Imagens das páginas

No. 1467.-July 20, 1872.


1. Pr-s-islamitio "unnMis, Macmillan't Magazine . . 131

2. Christina North, Macmillan's Magazine, . . 140

8. Thackeray In America, Slackwood's Magazine, . . 167

4. A True Lover. Chapter II., . .' . . St. James' Magazine, . . 165

5. Tm Possibilities or A Cometary Collision, . Gentleman's Magazine, . .171

6. Excavations ox The Site or Ancient Tboy, .TV. Y. Evening Post, . .174

7. How Not To Modify A Treaty. . . JV. Y. Evening Post, . .176

8. The Reign Of Law In Spain, .... Spectator, . . . . . 178

9. Marseilles, Brinoisi, And Venice, . . Pall Mall Gazette, . . . 180

10. The Regeneration Op Forest Land, . . /',/// Mall Gazette, . . .182

11. The Rioht Op Veto In Papal Conclaves. . Saturday Review, . . . 183

12. Greenwich Hospital, Chambers' Journal, . . . 186

13. Gortschakofp's Successor I',ill Mall Gazette, . . . 189

14. Education, Drainage, And The Liquor Trade

In Sweden, . .... Pall Mall Gazette, . . .189

15. Db. Livingstone Nature, 100


The Lost Kiss 130 I Midsuhmer Eve 130

Love's Impotence 180 j Afhbodite 130

Miscellany, 192




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payable to the order of Littzll & Gay.

Kisstso her ofttimes, as the wind doth bear

Ever new sweetness from the summer rose, Must I yet carry in my heart a cure.

And hunger for the joy another knows T Must I remember how her lips were woo'd

Once hy another's ere they wed with mine T Can I forget how once another stood

Profming the sweet precincts of my shrine T For I am poor us «ny dreaming child,

To whom the singing of the woods should be Spoiled by a longing for the stray bird wild, —

That one wild bird that flew towards the sea. Oh, Grief ! — oh Joy! If time will not restore My lost estate, he cannot rob me more!

Dublin University Magazine.

LOVE'S IMPOTENCE. She was the fairest, gentlest thing That ever bore the weight of pain; To-day I laid her in her grave, There whero the west winds weep and rave, My child, tbou shalt not weep again.

Oh ! what is love that cannot shield,

Or spare its love a single woe!

Silent, I watched the deadly strife,

The world'n great pain, and her young life,

And, helpless, could not ward a blow.

It was not in the open field
Of earthly pain and poverty,
For there her hand I could have led,
And held my sh'eld above her head,
To save my little one, or die.

Chambers' Journal.

MIDSUMMER EVE. A Sunset glory lines the west

With streaks of crimson. In the pine, The ring-dove murmurs on her nest;

And myriad golden starlets shine.

Upon the fair, calm hour of night,
As she her sable veil lets fall,

The swallows from the dizzy height
Of ivied steeple twittering call.

As twilight fades, and darkness grows,
Upon the landscape, and the leaves

Of dew-filled flowers, slowly close,
Aud martins gather 'neath the eaves.

And on the breast of silver stream,
The lilies quiver, whilst the sigh

Of rustling night-breeze, like a dream,
Stirs their white blooms, and passes by.

The sleeping swans, with ruffled wings
And head reposing, slow drift on;

The nightingale melodious sings
The blossom-laden bough upon.

The plashing of the mill-wheel falls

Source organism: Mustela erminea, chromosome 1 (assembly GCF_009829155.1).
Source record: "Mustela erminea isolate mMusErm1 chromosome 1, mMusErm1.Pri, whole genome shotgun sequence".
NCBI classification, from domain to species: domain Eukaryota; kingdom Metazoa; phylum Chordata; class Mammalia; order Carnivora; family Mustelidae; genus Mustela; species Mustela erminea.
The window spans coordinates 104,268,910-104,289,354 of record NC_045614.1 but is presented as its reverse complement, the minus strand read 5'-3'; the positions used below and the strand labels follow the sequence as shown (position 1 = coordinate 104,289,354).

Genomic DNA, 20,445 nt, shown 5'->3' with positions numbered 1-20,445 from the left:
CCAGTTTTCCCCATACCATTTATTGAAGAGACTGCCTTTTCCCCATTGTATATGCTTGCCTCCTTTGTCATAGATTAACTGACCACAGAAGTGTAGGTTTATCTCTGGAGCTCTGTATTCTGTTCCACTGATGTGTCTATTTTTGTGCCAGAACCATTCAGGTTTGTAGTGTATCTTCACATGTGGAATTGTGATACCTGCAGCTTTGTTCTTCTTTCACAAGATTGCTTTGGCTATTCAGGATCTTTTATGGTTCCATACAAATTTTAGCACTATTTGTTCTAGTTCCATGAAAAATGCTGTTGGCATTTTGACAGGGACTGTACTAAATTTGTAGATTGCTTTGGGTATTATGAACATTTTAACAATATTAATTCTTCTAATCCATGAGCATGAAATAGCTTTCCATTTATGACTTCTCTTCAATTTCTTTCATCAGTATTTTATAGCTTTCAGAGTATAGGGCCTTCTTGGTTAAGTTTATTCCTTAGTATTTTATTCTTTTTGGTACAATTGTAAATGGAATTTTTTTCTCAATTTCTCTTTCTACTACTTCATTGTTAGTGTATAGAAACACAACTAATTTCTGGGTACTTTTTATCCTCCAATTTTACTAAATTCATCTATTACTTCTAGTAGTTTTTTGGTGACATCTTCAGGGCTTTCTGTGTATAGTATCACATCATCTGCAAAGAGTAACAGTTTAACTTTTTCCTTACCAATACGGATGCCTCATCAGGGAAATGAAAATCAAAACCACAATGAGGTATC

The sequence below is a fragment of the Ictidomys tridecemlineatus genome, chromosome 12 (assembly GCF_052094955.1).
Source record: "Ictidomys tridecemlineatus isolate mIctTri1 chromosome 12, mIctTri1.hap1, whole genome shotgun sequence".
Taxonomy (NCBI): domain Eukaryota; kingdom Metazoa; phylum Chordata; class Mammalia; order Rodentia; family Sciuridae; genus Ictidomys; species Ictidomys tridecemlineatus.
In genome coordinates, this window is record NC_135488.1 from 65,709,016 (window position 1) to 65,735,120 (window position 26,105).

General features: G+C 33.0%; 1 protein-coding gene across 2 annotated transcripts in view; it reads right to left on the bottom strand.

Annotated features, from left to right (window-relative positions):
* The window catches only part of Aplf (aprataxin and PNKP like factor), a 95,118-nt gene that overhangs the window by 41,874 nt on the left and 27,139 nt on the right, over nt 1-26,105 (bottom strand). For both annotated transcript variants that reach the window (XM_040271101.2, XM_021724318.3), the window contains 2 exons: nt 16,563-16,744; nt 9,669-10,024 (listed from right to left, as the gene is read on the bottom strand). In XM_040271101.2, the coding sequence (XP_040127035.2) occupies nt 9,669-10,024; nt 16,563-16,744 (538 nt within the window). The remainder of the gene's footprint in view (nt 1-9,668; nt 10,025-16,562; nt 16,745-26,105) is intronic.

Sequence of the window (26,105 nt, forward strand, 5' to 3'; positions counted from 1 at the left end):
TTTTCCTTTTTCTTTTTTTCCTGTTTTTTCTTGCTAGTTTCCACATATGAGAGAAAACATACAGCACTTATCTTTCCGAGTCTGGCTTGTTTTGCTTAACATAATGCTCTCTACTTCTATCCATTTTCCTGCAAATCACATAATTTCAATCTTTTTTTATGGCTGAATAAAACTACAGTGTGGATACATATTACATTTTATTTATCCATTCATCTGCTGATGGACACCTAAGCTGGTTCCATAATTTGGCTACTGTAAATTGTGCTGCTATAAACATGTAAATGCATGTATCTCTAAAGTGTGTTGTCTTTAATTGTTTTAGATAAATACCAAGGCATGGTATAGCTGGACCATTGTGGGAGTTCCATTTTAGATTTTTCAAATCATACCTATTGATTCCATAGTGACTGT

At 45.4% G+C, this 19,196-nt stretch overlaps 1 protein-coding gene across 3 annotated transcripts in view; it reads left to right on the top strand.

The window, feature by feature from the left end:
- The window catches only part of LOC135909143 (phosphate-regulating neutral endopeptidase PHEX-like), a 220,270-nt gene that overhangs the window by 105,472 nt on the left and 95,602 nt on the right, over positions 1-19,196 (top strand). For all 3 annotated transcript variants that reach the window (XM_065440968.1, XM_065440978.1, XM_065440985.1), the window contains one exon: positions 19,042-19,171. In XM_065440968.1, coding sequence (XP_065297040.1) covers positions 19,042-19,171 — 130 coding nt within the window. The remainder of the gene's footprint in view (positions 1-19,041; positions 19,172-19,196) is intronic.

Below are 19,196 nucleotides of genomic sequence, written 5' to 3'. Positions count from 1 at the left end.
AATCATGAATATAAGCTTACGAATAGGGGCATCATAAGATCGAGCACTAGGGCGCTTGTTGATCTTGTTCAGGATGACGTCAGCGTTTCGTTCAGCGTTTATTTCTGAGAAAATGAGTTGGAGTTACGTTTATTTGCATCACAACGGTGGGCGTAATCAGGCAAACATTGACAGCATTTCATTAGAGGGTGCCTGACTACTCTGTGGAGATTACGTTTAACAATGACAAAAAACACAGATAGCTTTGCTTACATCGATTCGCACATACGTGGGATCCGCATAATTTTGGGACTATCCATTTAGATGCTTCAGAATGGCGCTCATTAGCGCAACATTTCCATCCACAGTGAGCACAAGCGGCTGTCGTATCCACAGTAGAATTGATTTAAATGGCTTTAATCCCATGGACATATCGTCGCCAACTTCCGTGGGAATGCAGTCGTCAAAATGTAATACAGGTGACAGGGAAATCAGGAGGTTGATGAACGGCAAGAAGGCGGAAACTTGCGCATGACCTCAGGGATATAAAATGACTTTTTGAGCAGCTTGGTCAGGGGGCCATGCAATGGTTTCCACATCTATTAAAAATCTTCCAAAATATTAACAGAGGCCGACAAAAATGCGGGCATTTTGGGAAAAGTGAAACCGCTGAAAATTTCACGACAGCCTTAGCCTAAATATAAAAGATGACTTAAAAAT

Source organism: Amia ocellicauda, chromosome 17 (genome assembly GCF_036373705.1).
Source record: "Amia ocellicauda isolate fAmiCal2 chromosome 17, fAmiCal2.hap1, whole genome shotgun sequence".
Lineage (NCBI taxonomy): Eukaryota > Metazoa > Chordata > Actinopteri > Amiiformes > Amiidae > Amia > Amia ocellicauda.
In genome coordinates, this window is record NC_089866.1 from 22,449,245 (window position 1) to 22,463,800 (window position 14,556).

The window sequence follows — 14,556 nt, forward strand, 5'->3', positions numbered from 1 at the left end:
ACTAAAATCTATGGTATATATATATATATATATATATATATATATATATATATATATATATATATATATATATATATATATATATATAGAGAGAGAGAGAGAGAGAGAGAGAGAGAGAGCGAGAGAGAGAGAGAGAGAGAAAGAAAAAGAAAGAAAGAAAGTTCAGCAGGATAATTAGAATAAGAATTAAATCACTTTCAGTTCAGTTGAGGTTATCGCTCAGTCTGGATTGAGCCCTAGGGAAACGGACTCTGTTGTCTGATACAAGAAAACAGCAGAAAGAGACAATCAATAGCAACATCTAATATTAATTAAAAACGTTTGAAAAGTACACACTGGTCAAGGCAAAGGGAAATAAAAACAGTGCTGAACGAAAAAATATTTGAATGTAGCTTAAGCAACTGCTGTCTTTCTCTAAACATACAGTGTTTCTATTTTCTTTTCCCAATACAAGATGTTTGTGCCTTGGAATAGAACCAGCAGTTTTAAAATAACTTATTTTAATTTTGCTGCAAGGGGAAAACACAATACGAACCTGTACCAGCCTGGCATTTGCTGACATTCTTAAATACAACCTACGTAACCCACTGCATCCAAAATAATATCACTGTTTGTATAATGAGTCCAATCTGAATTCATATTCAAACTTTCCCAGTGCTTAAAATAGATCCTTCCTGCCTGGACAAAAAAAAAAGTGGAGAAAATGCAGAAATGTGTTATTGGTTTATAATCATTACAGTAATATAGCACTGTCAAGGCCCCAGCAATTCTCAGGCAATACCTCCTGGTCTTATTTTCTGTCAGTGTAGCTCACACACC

Like music on the firm-boy's ear:

As homeward trudging, blithe he calls,
And whistles when his cot is near.

The lights go out, in cottage homes,
The labours of the daytime cease;

Abroad, the king of slumber roams.
And in his train are — Rest and Peace!
All the Year Round.


The wind that swept along the shore

In one grand pain died away,
And with the last faint echo of its roar

Far o'er the deep there rose the break of day; The heavy storm-clouds pirted right and left, Red -burned the flashes through the rugged cleft.

And then the sun clomb in the sky,
To send a broad'ning crimson track

Across the waves to where the wet sands lie,
A glistening scythe that cuts the bold waves

And now and then, with qnick'ning interval,

Gleamed through the waves a light most magical.

And now the day was well begun,

The sunrise rays had left the sea,
The shamefaced clouds had fled before the sun

Of fairest blue the heavenly canopy;
'Twas then a wave that overtopped the rest
Surged on, and bore the Goddess on its crest.

She crouched within a monster shell.
Her blue-black hair around her clung,

As shaking off a heaven-created spell,

With sudden motion to her feet she sprung;

And iridescent gleams of green and gold

Flashed from the shell in glories manifold.

Abroad her massy hair ehe threw
And bared her white limbs to the day,

With happy wonder in her eyes' deep blue
She glanced around the circle of the bay;

And from tbe inner chambers of the shell,

A sweet .iEolian music 'gan to swell.

Then when her shell-car touched the strand

She scanned the fertile valleys o'er. And, glad at heart, she raised her pink-white


And sang, " I love, I love," and evermore With that fweet song and those sweet words doth


The world where Aphrodite seeks her king.
Dark Blue. G. Christoph David.

From Macmilhuf» Magazine. PK^-ISLAMITIC BRIGANDS.


A Few months' experience of Arabia Proper suffices to teach the traveller of our day that the terms " Arab " acd " Bedouin," though not nnfrequently used as if convertible, are by no means such in reality. It may further teach him, if he knew it not before, that "Bedouin " and "robber" are also not necessarily synonymous; that the latter designation is no less ill-sounding to the ordinary Arab ear, than it would be to the European; and that the class which it represents is amenable to whatever penalties Arab law and society can inflict, much as it would be in more civilized lands of juries and policeforce. Nor is this, so far as Arabia itself is concerned, a recently introduced order of things, due to comparatively modern influences, social or political; on the contrary, a retrospective view of the national annals, even when carried back to the first day-dawn of prse-lslamitic history, presents no other aspect; and full five centuries before the appearance of the Meccan lawgiver, we find the thief, the robber, and the brigand already paled oS from and at war with established order and right; already marked with the outlaw's brand, and subject to all its sternest consequences. And yet, in spite of these facts, it cannot be denied that, in these same earliest times, the great peninsula bore, as it still. and to a certain extent not undeservedly, bears, an evil name for the number and the audacity of its robbers. The cause is inherent, and not far to seek.